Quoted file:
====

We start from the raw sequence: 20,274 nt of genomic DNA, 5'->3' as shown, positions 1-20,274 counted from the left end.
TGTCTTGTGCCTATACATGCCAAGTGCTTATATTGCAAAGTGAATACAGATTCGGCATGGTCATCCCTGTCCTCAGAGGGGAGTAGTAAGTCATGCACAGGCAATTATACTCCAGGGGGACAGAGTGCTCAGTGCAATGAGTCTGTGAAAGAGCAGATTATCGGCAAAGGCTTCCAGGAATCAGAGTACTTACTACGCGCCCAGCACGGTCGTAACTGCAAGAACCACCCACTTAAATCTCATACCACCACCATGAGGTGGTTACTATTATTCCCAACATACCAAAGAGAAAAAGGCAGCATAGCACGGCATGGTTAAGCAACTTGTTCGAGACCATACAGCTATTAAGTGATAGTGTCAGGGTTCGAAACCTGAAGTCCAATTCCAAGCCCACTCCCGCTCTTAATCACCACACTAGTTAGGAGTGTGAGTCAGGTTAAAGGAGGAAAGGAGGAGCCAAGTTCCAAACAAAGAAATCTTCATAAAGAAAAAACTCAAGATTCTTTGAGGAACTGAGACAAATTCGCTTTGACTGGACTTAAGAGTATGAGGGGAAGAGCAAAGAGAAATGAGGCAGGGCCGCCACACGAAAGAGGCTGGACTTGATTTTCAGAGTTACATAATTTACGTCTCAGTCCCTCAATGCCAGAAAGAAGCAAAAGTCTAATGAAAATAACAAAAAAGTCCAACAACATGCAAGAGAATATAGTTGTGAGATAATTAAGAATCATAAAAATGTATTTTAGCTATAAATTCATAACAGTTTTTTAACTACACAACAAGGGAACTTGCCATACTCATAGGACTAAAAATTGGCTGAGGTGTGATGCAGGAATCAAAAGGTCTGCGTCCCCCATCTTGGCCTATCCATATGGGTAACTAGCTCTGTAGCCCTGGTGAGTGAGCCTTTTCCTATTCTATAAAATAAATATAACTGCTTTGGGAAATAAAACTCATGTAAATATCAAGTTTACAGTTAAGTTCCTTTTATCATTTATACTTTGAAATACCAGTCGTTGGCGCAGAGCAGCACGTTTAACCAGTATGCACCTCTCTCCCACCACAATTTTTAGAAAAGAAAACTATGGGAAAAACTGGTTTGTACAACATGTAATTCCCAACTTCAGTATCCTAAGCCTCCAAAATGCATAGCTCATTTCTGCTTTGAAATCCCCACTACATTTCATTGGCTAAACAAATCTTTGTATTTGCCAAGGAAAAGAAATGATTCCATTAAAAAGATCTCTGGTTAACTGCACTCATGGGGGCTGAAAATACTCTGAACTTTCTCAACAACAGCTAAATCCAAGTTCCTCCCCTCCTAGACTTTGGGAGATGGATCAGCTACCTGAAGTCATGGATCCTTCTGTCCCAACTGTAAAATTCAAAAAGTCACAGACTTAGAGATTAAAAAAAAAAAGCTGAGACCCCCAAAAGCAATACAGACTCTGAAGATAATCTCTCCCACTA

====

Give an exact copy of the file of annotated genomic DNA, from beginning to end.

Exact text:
We start from the raw sequence: 20,274 nt of genomic DNA, 5'->3' as shown, positions 1-20,274 counted from the left end.
TGTCTTGTGCCTATACATGCCAAGTGCTTATATTGCAAAGTGAATACAGATTCGGCATGGTCATCCCTGTCCTCAGAGGGGAGTAGTAAGTCATGCACAGGCAATTATACTCCAGGGGGACAGAGTGCTCAGTGCAATGAGTCTGTGAAAGAGCAGATTATCGGCAAAGGCTTCCAGGAATCAGAGTACTTACTACGCGCCCAGCACGGTCGTAACTGCAAGAACCACCCACTTAAATCTCATACCACCACCATGAGGTGGTTACTATTATTCCCAACATACCAAAGAGAAAAAGGCAGCATAGCACGGCATGGTTAAGCAACTTGTTCGAGACCATACAGCTATTAAGTGATAGTGTCAGGGTTCGAAACCTGAAGTCCAATTCCAAGCCCACTCCCGCTCTTAATCACCACACTAGTTAGGAGTGTGAGTCAGGTTAAAGGAGGAAAGGAGGAGCCAAGTTCCAAACAAAGAAATCTTCATAAAGAAAAAACTCAAGATTCTTTGAGGAACTGAGACAAATTCGCTTTGACTGGACTTAAGAGTATGAGGGGAAGAGCAAAGAGAAATGAGGCAGGGCCGCCACACGAAAGAGGCTGGACTTGATTTTCAGAGTTACATAATTTACGTCTCAGTCCCTCAATGCCAGAAAGAAGCAAAAGTCTAATGAAAATAACAAAAAAGTCCAACAACATGCAAGAGAATATAGTTGTGAGATAATTAAGAATCATAAAAATGTATTTTAGCTATAAATTCATAACAGTTTTTTAACTACACAACAAGGGAACTTGCCATACTCATAGGACTAAAAATTGGCTGAGGTGTGATGCAGGAATCAAAAGGTCTGCGTCCCCCATCTTGGCCTATCCATATGGGTAACTAGCTCTGTAGCCCTGGTGAGTGAGCCTTTTCCTATTCTATAAAATAAATATAACTGCTTTGGGAAATAAAACTCATGTAAATATCAAGTTTACAGTTAAGTTCCTTTTATCATTTATACTTTGAAATACCAGTCGTTGGCGCAGAGCAGCACGTTTAACCAGTATGCACCTCTCTCCCACCACAATTTTTAGAAAAGAAAACTATGGGAAAAACTGGTTTGTACAACATGTAATTCCCAACTTCAGTATCCTAAGCCTCCAAAATGCATAGCTCATTTCTGCTTTGAAATCCCCACTACATTTCATTGGCTAAACAAATCTTTGTATTTGCCAAGGAAAAGAAATGATTCCATTAAAAAGATCTCTGGTTAACTGCACTCATGGGGGCTGAAAATACTCTGAACTTTCTCAACAACAGCTAAATCCAAGTTCCTCCCCTCCTAGACTTTGGGAGATGGATCAGCTACCTGAAGTCATGGATCCTTCTGTCCCAACTGTAAAATTCAAAAAGTCACAGACTTAGAGATTAAAAAAAAAAAGCTGAGACCCCCAAAAGCAATACAGACTCTGAAGATAATCTCTCCCACTA